Rajon (Pl. Rajons or Rajone; belarusian раён, otherwise Cyrillic район; rajons Latvian, Lithuanian rajonas, georgian რაიონი [ ɾa.i.ɔ.ni ], Azerbaijani rayon; derived from French rayon, district ') is the name of an administrative unit in many successor states of the Soviet Union, such as Azerbaijan, Georgia (until 2006 ), Latvia (until 2009 ), Lithuania, Moldova, Russia, Ukraine and Belarus as well as in other countries, such as Bulgaria. Rajons roughly correspond to the German districts and the Austrian districts.

Today's uses


Azerbaijan is divided in addition to an Autonomous Republic and eleven towns in 59 districts ( rayon; plural: Rayonlar ).


In Bulgaria, a Rajon corresponds ( Bulgarian район / rayon; plural: райони / rajoni ) a municipality. Thus, for example, the city of Sofia from 24 districts.

In the NUTS (NUTS: BG), the two Rajoni form the level 1, the six Rajoni za plan Irane (, planning regions '), the level 2


Since 2003, Moldova is divided into 32 Rajons ( Moldavian raion ) divided. They replaced the much larger nine circles ( Judet, plural: judeţe ) from. This Rajons form with the two autonomous regions and the five urban districts, the chief administrative outline level of the Republic of Moldova. Every four years the President ( preşedinte ) of the County Council ( Consiliul Rajonal ) is selected as part of the nationwide unified local elections.


In Russia, the Rajons ie the uppermost level of federal administrative regions ( oblast), regions ( Krai ), autonomous districts and autonomous republics are administrative hierarchically below the " subject level ", level. The Rajons are on the same level as urban districts ( okrug Gorodskoi ).

In two republics of Russia in the Russian Rajons be officially designated by the adopted from the national languages ​​, slightly different terms, but have it the same status as "normal" Rajons:

  • In the Republic of Sakha ( Yakutia): Ulus (Russian улус, plural улусы, ulussy; Yakut улуус, uluus, plural улуустара, uluustara )
  • In the Republic of Tuva: Koschuun (Russian and Tuvan кожуун, plural russian кожууны, koschuuny, кожууннаар, koschunnaar )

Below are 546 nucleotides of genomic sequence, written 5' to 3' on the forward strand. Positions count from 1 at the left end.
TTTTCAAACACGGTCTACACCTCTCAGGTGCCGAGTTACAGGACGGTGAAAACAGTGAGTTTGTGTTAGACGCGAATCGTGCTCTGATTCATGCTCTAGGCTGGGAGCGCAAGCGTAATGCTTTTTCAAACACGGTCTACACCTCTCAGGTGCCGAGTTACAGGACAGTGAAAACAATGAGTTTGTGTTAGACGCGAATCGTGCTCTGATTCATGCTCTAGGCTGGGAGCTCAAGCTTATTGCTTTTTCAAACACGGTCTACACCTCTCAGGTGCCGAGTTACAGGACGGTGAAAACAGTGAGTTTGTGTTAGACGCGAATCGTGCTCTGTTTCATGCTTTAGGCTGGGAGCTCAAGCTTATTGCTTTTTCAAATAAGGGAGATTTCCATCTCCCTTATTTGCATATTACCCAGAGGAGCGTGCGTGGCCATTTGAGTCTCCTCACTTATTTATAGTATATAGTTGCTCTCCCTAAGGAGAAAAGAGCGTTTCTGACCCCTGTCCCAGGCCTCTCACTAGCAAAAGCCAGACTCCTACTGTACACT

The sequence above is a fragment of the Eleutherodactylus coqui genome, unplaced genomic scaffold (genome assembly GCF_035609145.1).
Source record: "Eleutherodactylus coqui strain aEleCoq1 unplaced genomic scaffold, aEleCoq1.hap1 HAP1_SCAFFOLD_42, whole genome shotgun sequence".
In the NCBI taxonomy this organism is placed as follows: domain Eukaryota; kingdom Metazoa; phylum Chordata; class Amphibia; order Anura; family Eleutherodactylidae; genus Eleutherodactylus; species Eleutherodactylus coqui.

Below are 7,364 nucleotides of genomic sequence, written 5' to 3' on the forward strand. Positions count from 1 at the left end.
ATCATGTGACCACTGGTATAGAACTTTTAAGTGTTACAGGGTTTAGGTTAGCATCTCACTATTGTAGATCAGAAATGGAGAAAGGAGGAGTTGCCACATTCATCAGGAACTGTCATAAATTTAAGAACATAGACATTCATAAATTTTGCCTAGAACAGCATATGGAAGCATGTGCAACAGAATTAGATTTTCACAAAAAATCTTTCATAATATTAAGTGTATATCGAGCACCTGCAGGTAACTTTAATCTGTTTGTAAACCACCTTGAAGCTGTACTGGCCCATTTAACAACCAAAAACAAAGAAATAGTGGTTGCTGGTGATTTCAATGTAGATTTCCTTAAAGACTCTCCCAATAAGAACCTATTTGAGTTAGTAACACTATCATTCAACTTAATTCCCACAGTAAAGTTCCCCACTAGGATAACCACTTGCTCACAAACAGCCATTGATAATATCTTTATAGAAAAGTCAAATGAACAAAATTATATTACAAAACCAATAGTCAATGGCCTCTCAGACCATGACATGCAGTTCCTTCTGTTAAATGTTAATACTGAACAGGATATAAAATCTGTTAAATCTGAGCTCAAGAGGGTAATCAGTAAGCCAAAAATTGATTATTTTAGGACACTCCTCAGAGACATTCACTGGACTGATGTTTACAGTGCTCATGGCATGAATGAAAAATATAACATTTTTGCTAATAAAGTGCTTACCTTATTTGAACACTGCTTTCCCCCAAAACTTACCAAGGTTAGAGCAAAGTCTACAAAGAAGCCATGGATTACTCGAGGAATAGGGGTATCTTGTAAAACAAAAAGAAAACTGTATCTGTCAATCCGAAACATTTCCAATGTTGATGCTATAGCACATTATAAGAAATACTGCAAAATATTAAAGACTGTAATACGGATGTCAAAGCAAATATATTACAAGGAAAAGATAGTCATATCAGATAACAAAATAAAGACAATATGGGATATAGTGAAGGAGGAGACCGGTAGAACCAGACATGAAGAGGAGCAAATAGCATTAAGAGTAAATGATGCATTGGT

Many large cities are divided into Rajons, according to districts that often each include several historic neighborhoods or quarters. ( Nizhny Novgorod Novokuznetsk, Prokopjewsk, Tambov, Vladikavkaz in Kemerovo, rajon wnutrigorodskoi ) refers; Some of these are urban Rajons across as " administrative" or " Verwaltungsrajons " ( administratiwny rajon in Chita ) or " urban Rajons ". In Moscow 125 Rajons form the second-highest administrative hierarchy level in 10 of the 12 administrative districts ( okrug administratiwny ). In St. Petersburg, provide 18 Rajons contrast, as in other large cities, the top administrative level is, are there but deviating in turn divided into 111 administrative units of another Hierarchieebe. Some cities are not in Rajons, but in okrugs ( which also "circle" or " district " means ) or variants divided thereof, for example Arkhangelsk ( "territorial districts ," territorialny okrug ), Krasnodar ( just okrug ) and Omsk ( " County " administratiwny okrug, like Moscow in the top management level).


In 1982 there were in Ukraine Rajons 479 and 121 urban Rajons.

Historical Usage

In the Soviet Union Rajons were introduced gradually from the 1920s, while the former Ujesde ( and okrugs ) ablösten the Russian Empire. For these Rajons today, the same administrative units more, the above successor states of the Soviet Union are largely emerged. In Georgia, the territorial boundaries of many former Rajons remained, but they are no longer referred to as Rajons but form municipalities.